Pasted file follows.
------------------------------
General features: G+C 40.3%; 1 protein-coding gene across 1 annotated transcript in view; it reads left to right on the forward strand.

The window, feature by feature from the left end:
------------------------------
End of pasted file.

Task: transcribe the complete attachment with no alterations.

General features: G+C 40.3%; 1 protein-coding gene across 1 annotated transcript in view; it reads left to right on the forward strand.

The window, feature by feature from the left end: